Incinerated (or raw) meat, lighter fluid-spiked food, and falling-apart fish can really put a damper on a summer barbecue. Our tips will help get things in order.
You cook chicken over direct heat
The Result: Charred skin and rare meat in the thickest part of the breast.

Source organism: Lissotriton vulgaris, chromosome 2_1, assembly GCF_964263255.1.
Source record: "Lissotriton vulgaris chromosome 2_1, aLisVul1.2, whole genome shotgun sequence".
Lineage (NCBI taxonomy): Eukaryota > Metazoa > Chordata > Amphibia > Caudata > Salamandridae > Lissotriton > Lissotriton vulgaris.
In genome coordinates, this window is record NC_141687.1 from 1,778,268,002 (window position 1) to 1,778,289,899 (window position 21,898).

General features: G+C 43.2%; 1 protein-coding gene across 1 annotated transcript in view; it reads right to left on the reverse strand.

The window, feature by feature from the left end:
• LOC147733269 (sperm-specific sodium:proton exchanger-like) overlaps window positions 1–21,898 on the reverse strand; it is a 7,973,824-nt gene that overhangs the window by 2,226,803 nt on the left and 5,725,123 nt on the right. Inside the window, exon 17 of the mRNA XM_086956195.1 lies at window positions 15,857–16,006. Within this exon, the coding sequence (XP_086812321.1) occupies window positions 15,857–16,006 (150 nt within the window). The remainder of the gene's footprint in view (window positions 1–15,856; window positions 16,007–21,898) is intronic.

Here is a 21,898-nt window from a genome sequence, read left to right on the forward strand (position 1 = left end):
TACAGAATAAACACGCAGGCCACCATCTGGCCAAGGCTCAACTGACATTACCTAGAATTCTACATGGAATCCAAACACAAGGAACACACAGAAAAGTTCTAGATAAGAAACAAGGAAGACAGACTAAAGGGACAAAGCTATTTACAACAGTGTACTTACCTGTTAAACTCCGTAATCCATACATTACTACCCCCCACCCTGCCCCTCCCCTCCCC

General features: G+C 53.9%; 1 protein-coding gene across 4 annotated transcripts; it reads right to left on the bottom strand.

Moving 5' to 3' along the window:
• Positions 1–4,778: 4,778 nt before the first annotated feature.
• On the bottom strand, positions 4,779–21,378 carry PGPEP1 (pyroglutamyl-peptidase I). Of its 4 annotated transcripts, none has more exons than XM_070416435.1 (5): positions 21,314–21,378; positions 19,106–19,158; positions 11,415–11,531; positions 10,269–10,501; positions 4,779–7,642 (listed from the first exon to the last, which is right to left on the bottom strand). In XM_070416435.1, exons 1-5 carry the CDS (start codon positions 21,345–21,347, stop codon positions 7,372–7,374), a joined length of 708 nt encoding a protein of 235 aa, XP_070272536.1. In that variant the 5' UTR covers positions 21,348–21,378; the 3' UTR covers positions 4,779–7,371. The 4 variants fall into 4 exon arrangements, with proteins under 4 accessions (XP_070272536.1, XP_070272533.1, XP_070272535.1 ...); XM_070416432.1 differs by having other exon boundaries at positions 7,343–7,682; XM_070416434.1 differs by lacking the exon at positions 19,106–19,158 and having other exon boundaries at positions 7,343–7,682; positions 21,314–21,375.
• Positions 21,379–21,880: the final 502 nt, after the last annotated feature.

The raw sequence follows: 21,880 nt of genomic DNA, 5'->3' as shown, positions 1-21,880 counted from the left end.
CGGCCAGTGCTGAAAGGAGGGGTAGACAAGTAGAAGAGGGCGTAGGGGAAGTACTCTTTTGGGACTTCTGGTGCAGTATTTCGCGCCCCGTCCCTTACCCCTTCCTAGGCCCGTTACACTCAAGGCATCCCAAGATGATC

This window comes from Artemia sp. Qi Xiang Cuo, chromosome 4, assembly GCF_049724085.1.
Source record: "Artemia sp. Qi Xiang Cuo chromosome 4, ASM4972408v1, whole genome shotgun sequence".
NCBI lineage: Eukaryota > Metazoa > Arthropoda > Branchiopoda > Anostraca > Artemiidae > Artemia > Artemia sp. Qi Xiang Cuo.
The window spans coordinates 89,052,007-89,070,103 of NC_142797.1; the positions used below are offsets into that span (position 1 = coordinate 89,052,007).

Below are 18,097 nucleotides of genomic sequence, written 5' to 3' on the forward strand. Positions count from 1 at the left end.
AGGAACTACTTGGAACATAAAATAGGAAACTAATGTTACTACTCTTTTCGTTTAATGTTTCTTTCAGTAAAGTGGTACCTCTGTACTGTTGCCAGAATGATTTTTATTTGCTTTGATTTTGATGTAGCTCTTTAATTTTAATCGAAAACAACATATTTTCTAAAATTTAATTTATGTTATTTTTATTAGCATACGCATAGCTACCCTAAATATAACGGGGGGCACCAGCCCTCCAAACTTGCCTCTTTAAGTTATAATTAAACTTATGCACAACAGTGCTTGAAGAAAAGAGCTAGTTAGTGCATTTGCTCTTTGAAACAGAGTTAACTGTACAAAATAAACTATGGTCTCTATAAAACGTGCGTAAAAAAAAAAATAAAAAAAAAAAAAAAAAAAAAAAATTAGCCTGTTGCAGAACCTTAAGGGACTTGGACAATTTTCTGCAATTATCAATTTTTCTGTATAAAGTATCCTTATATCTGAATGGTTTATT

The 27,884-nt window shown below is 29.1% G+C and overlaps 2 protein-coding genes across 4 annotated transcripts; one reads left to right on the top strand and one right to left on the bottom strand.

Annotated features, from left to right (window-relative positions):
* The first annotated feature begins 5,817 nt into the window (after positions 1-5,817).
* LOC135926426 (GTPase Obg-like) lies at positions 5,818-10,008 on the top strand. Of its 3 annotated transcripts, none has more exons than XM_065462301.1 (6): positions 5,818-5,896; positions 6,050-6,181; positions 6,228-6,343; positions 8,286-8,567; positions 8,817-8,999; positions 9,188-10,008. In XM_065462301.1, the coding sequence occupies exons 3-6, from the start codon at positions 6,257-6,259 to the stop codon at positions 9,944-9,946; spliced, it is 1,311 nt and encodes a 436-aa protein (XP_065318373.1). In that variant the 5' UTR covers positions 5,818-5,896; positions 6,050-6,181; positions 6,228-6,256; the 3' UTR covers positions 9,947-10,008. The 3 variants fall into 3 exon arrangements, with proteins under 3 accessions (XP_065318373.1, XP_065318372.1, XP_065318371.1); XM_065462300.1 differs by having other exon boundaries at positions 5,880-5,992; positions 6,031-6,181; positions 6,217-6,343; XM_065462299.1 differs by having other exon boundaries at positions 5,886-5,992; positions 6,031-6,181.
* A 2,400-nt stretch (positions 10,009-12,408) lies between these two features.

The Fix: Prevent flare-ups that char the skin by manipulating heat. First, establish two temperature zones: Set one side of a gas grill to medium-high and the other to low, or build a fire on one side of a charcoal grill. (Make sure your grate is clean and oiled to prevent sticking.) Start the chicken, skin-side up, on the low- or no-heat side, and cover the grill. After a few minutes, when the fat starts to render, flip the meat, skin-side down. Point the breasts' thicker ends toward the hot side to help them cook evenly. Cover and grill for about 25 minutes. When the meat is done (165° at the thickest part of the breast), crisp the skin on the hot side for a minute or two, moving it as needed to avoid flare-ups. Wait until the last few minutes to brush on barbecue sauce: The sugars in the sauce will char quickly.